@contents block will generate a nested list of links to all the section headers in the document. By default it will gather all the level 1 and 2 headers from every page in the document, but this can be adjusted using
Depth settings as in the following
```@contents Pages = ["foo.md", "bar.md"] Depth = 3 ```
@index block will generate a flat list of links to all the docs that that have been spliced into the document using
@docs blocks. As with the
@contents block the pages to be included can be set with a
Pages = [...] line. Since the list is not nested
Depth is not supported for
Documenter produces a set of Markdown files, which then have to be converted into a user-readable format for distribution. While in principle any Markdown parser would do (as long as it supports the required Markdown extensions), the Python-based MkDocs is usually used to convert the Markdown files into a set of HTML pages. See Hosting Documentation for further information on configuring MkDocs for Documenter.
There is experimental support for native HTML output in Documenter. It can be enabled by passing the
format = :html option to
makedocs. It also requires the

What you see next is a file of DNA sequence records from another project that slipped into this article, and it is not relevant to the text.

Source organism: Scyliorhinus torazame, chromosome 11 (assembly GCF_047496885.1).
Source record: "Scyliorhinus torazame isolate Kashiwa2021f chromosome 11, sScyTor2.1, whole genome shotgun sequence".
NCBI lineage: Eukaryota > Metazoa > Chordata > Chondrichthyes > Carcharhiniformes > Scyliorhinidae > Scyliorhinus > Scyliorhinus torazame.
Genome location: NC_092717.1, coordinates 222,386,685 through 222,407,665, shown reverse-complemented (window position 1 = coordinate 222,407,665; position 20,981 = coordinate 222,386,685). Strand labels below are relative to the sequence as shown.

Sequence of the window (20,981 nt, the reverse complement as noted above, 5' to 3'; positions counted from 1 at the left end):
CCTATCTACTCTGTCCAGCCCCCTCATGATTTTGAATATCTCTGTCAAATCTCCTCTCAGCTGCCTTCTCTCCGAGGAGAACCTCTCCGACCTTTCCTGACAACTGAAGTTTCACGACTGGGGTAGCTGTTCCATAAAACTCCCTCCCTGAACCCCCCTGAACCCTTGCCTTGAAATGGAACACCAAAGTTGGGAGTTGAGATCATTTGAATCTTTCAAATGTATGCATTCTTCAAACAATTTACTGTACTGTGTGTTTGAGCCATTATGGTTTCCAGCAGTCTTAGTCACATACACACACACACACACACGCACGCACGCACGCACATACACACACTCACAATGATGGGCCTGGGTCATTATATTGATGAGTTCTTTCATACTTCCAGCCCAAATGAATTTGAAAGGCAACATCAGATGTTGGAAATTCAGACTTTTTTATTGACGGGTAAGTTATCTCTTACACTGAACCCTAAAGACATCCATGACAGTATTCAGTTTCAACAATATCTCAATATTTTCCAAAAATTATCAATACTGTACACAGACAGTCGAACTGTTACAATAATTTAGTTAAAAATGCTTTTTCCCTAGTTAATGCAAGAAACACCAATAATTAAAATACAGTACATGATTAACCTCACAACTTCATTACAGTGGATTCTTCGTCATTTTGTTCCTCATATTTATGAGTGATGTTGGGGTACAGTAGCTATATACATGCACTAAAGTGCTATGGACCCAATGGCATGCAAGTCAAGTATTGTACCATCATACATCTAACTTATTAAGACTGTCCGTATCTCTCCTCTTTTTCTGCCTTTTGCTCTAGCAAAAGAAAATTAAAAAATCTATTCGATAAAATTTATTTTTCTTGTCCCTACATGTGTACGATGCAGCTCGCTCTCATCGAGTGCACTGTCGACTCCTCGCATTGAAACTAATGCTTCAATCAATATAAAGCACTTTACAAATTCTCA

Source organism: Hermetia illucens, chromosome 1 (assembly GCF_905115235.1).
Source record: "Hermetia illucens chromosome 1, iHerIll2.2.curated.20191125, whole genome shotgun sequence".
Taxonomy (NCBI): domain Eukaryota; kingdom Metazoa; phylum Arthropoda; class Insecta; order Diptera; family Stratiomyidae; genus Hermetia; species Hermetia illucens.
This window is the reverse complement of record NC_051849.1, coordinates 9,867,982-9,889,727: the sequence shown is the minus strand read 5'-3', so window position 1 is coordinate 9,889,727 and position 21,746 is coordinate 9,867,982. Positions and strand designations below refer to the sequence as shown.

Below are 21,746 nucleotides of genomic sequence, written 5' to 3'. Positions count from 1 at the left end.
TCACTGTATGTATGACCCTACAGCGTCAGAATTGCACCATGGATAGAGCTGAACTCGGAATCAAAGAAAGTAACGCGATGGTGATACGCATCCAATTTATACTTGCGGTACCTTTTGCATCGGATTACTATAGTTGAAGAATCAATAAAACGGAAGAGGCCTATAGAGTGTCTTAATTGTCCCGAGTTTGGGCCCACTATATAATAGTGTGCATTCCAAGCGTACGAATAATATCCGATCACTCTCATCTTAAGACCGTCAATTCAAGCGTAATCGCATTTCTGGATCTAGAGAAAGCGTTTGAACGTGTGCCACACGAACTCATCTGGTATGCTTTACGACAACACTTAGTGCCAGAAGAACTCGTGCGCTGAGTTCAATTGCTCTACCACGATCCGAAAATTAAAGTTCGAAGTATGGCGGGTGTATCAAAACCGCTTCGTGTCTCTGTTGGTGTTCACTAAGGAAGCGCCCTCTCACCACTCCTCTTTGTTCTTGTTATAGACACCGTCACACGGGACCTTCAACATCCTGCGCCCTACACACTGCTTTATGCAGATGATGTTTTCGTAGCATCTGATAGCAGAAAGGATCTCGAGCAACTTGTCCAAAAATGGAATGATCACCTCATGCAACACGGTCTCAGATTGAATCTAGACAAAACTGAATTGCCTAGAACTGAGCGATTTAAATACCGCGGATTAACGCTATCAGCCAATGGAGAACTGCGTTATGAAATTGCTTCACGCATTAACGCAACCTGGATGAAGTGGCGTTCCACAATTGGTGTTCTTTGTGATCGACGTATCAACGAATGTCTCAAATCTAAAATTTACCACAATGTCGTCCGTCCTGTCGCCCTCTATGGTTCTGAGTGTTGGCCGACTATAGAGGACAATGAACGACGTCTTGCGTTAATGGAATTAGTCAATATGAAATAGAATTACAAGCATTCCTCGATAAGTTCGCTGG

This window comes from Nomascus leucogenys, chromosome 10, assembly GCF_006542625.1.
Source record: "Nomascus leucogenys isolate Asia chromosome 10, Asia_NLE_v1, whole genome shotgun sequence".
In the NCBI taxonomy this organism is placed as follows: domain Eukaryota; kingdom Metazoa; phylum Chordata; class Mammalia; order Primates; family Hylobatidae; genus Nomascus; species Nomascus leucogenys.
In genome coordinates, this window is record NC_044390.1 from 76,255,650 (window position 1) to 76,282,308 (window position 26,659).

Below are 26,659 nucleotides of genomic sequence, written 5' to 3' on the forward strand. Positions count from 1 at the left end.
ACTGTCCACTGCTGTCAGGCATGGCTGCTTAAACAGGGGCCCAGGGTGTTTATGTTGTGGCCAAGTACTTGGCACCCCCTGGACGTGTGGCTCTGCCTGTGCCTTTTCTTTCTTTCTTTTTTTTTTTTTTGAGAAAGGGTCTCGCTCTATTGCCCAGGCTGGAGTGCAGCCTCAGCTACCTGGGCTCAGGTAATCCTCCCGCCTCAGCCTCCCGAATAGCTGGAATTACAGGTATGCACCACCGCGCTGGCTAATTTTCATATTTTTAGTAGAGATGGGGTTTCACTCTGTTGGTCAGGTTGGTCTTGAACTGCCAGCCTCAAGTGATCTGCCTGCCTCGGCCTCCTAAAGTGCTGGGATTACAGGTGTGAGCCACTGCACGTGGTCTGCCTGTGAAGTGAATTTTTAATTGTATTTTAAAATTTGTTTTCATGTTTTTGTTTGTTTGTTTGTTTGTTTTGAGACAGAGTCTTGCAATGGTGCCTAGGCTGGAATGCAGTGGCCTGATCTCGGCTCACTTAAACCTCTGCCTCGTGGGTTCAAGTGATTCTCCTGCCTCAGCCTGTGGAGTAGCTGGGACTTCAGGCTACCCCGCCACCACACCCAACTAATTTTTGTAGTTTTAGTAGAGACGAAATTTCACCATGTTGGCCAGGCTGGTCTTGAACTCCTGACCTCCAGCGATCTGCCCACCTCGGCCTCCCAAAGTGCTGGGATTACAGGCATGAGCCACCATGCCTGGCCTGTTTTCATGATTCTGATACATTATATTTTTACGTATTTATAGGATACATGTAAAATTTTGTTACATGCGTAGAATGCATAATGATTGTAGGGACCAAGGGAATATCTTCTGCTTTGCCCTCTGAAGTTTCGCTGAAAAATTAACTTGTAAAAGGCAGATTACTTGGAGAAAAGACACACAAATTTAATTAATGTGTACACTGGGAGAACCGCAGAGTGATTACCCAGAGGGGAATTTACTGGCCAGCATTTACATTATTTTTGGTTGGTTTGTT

make.jl should then look something like
makedocs( ..., format = :html, sitename = "Package name", pages = [ "page.md", "Page title" => "page2.md", "Subsection" => [ ... ] ] ) deploydocs( repo = "github.com/USER/PKG.jl.git", target = "build", deps = nothing, make = nothing )
Since Documenter's docs are already built using HTML output, a fully working example of the configuration can be found in
docs/make.jl. Note that with this configuration,
mkdocs.yml is not required.
It is still under development, may contain bugs, and undergo changes. However, any feedback is very welcome and early adopters are encouraged to try it out. Issues and suggestions should be posted to Documenter.jl's issue tracker.
makedocs options for HTML output
sitename is the site's title displayed in the title bar and at the top of the navigation menu.
pages defines the hierarchy of the navigation menu.